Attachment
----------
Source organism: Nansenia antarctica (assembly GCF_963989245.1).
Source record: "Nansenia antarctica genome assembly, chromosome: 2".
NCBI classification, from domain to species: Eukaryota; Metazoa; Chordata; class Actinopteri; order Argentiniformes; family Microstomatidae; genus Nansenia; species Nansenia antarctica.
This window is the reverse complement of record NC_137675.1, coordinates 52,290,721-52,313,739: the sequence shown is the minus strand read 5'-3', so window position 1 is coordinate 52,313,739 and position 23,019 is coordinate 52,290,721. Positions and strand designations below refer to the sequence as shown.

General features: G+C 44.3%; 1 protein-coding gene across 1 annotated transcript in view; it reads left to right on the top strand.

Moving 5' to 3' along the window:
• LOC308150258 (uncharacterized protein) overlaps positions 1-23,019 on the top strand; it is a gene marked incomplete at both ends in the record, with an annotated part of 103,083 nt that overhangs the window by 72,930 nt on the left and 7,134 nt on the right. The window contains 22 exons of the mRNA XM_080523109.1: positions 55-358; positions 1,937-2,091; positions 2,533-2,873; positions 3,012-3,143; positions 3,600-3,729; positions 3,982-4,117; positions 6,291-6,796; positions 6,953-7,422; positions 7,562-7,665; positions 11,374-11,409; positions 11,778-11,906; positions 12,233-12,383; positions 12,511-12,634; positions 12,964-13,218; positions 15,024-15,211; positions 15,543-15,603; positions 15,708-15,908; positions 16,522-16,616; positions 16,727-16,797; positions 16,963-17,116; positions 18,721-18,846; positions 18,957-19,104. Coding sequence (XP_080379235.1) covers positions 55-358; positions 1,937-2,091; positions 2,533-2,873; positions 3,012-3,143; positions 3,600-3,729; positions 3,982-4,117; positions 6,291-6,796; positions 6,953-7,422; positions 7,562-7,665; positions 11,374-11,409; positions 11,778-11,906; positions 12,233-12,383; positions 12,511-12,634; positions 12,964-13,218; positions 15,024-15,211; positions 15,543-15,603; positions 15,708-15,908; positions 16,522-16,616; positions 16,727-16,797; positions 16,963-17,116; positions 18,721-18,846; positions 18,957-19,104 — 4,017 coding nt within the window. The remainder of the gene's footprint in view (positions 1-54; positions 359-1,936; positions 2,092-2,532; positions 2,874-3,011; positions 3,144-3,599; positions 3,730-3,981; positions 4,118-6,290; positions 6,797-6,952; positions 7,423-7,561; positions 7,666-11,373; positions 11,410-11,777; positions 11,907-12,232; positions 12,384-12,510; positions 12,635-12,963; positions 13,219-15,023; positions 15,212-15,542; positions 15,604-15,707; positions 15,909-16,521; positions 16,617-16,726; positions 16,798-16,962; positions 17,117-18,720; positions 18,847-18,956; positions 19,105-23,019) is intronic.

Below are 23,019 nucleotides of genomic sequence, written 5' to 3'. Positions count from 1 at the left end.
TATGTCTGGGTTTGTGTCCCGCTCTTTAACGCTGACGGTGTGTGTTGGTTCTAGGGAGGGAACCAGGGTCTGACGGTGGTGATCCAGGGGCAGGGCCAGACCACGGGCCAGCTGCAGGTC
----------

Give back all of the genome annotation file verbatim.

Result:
Source organism: Nansenia antarctica (assembly GCF_963989245.1).
Source record: "Nansenia antarctica genome assembly, chromosome: 2".
NCBI classification, from domain to species: Eukaryota; Metazoa; Chordata; class Actinopteri; order Argentiniformes; family Microstomatidae; genus Nansenia; species Nansenia antarctica.
This window is the reverse complement of record NC_137675.1, coordinates 52,290,721-52,313,739: the sequence shown is the minus strand read 5'-3', so window position 1 is coordinate 52,313,739 and position 23,019 is coordinate 52,290,721. Positions and strand designations below refer to the sequence as shown.

General features: G+C 44.3%; 1 protein-coding gene across 1 annotated transcript in view; it reads left to right on the top strand.

Moving 5' to 3' along the window:
• LOC308150258 (uncharacterized protein) overlaps positions 1-23,019 on the top strand; it is a gene marked incomplete at both ends in the record, with an annotated part of 103,083 nt that overhangs the window by 72,930 nt on the left and 7,134 nt on the right. The window contains 22 exons of the mRNA XM_080523109.1: positions 55-358; positions 1,937-2,091; positions 2,533-2,873; positions 3,012-3,143; positions 3,600-3,729; positions 3,982-4,117; positions 6,291-6,796; positions 6,953-7,422; positions 7,562-7,665; positions 11,374-11,409; positions 11,778-11,906; positions 12,233-12,383; positions 12,511-12,634; positions 12,964-13,218; positions 15,024-15,211; positions 15,543-15,603; positions 15,708-15,908; positions 16,522-16,616; positions 16,727-16,797; positions 16,963-17,116; positions 18,721-18,846; positions 18,957-19,104. Coding sequence (XP_080379235.1) covers positions 55-358; positions 1,937-2,091; positions 2,533-2,873; positions 3,012-3,143; positions 3,600-3,729; positions 3,982-4,117; positions 6,291-6,796; positions 6,953-7,422; positions 7,562-7,665; positions 11,374-11,409; positions 11,778-11,906; positions 12,233-12,383; positions 12,511-12,634; positions 12,964-13,218; positions 15,024-15,211; positions 15,543-15,603; positions 15,708-15,908; positions 16,522-16,616; positions 16,727-16,797; positions 16,963-17,116; positions 18,721-18,846; positions 18,957-19,104 — 4,017 coding nt within the window. The remainder of the gene's footprint in view (positions 1-54; positions 359-1,936; positions 2,092-2,532; positions 2,874-3,011; positions 3,144-3,599; positions 3,730-3,981; positions 4,118-6,290; positions 6,797-6,952; positions 7,423-7,561; positions 7,666-11,373; positions 11,410-11,777; positions 11,907-12,232; positions 12,384-12,510; positions 12,635-12,963; positions 13,219-15,023; positions 15,212-15,542; positions 15,604-15,707; positions 15,909-16,521; positions 16,617-16,726; positions 16,798-16,962; positions 17,117-18,720; positions 18,847-18,956; positions 19,105-23,019) is intronic.

Below are 23,019 nucleotides of genomic sequence, written 5' to 3'. Positions count from 1 at the left end.
TATGTCTGGGTTTGTGTCCCGCTCTTTAACGCTGACGGTGTGTGTTGGTTCTAGGGAGGGAACCAGGGTCTGACGGTGGTGATCCAGGGGCAGGGCCAGACCACGGGCCAGCTGCAGGTC